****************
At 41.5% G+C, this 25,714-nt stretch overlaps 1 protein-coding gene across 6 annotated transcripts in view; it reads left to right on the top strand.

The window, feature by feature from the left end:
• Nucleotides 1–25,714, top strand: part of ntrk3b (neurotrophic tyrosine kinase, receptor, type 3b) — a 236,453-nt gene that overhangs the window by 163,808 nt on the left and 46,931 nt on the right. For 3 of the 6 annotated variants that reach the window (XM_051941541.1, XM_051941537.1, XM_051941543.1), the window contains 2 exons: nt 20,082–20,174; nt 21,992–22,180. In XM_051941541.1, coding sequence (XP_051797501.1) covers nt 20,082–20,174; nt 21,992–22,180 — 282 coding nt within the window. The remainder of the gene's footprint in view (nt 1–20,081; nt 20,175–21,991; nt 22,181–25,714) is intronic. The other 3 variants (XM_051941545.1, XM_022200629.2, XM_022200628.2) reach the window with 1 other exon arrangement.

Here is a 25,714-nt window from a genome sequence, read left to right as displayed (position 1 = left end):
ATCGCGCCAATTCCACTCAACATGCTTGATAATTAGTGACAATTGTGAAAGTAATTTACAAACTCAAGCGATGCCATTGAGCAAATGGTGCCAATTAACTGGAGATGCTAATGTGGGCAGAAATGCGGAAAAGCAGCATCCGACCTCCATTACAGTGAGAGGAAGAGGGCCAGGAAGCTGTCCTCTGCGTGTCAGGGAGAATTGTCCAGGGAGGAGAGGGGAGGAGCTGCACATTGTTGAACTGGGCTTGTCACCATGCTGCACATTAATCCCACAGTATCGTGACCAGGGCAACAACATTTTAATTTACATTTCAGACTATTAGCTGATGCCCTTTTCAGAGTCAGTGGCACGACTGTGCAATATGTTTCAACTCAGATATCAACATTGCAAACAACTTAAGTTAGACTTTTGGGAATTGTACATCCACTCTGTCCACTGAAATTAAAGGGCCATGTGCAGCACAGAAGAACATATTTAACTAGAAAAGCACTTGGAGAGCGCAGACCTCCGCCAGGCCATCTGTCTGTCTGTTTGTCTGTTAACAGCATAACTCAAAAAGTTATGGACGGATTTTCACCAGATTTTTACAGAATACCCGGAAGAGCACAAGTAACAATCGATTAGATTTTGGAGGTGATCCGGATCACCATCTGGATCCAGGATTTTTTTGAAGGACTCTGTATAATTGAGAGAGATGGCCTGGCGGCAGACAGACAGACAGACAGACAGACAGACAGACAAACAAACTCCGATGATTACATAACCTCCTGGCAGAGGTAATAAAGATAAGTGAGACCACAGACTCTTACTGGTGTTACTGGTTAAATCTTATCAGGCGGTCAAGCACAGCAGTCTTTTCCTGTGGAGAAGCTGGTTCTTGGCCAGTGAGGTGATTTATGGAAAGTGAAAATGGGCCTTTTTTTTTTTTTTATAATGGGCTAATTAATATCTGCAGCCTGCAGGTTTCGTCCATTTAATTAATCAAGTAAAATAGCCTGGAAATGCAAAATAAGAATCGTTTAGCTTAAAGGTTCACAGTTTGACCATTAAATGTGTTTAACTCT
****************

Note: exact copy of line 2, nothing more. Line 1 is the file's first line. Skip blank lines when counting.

The window, feature by feature from the left end: